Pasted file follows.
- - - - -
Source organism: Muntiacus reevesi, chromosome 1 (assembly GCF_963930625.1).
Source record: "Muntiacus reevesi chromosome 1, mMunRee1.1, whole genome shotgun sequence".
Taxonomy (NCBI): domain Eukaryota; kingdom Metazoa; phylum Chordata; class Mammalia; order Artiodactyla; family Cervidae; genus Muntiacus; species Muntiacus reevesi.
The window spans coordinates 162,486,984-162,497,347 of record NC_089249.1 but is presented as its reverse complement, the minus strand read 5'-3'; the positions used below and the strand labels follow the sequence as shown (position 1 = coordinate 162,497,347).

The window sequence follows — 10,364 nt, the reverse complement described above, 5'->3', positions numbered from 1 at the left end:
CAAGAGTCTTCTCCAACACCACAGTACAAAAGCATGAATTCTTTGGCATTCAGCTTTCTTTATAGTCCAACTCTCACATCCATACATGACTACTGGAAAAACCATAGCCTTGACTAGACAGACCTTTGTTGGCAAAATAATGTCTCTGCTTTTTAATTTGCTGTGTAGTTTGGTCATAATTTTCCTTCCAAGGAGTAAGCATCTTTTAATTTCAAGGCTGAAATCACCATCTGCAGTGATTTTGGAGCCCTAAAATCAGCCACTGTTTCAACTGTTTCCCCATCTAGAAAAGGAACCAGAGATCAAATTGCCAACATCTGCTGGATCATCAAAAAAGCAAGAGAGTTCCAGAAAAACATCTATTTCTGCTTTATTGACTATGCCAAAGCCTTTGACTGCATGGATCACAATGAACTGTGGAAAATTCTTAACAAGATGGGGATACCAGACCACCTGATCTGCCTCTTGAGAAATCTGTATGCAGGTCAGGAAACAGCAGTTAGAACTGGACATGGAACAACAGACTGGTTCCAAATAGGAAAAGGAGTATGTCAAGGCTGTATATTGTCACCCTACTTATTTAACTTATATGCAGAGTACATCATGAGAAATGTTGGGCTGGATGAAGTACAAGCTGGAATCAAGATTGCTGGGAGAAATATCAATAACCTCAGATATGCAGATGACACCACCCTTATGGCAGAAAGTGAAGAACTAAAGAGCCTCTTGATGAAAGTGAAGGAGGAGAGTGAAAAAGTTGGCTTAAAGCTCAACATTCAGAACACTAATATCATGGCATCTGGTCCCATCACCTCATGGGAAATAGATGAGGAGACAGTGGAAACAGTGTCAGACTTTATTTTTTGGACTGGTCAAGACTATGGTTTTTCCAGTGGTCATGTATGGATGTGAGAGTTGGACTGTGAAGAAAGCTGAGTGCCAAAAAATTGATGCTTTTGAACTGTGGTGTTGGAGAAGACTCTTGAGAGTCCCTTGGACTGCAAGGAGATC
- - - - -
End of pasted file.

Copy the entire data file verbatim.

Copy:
Source organism: Muntiacus reevesi, chromosome 1 (assembly GCF_963930625.1).
Source record: "Muntiacus reevesi chromosome 1, mMunRee1.1, whole genome shotgun sequence".
Taxonomy (NCBI): domain Eukaryota; kingdom Metazoa; phylum Chordata; class Mammalia; order Artiodactyla; family Cervidae; genus Muntiacus; species Muntiacus reevesi.
The window spans coordinates 162,486,984-162,497,347 of record NC_089249.1 but is presented as its reverse complement, the minus strand read 5'-3'; the positions used below and the strand labels follow the sequence as shown (position 1 = coordinate 162,497,347).

The window sequence follows — 10,364 nt, the reverse complement described above, 5'->3', positions numbered from 1 at the left end:
CAAGAGTCTTCTCCAACACCACAGTACAAAAGCATGAATTCTTTGGCATTCAGCTTTCTTTATAGTCCAACTCTCACATCCATACATGACTACTGGAAAAACCATAGCCTTGACTAGACAGACCTTTGTTGGCAAAATAATGTCTCTGCTTTTTAATTTGCTGTGTAGTTTGGTCATAATTTTCCTTCCAAGGAGTAAGCATCTTTTAATTTCAAGGCTGAAATCACCATCTGCAGTGATTTTGGAGCCCTAAAATCAGCCACTGTTTCAACTGTTTCCCCATCTAGAAAAGGAACCAGAGATCAAATTGCCAACATCTGCTGGATCATCAAAAAAGCAAGAGAGTTCCAGAAAAACATCTATTTCTGCTTTATTGACTATGCCAAAGCCTTTGACTGCATGGATCACAATGAACTGTGGAAAATTCTTAACAAGATGGGGATACCAGACCACCTGATCTGCCTCTTGAGAAATCTGTATGCAGGTCAGGAAACAGCAGTTAGAACTGGACATGGAACAACAGACTGGTTCCAAATAGGAAAAGGAGTATGTCAAGGCTGTATATTGTCACCCTACTTATTTAACTTATATGCAGAGTACATCATGAGAAATGTTGGGCTGGATGAAGTACAAGCTGGAATCAAGATTGCTGGGAGAAATATCAATAACCTCAGATATGCAGATGACACCACCCTTATGGCAGAAAGTGAAGAACTAAAGAGCCTCTTGATGAAAGTGAAGGAGGAGAGTGAAAAAGTTGGCTTAAAGCTCAACATTCAGAACACTAATATCATGGCATCTGGTCCCATCACCTCATGGGAAATAGATGAGGAGACAGTGGAAACAGTGTCAGACTTTATTTTTTGGACTGGTCAAGACTATGGTTTTTCCAGTGGTCATGTATGGATGTGAGAGTTGGACTGTGAAGAAAGCTGAGTGCCAAAAAATTGATGCTTTTGAACTGTGGTGTTGGAGAAGACTCTTGAGAGTCCCTTGGACTGCAAGGAGATC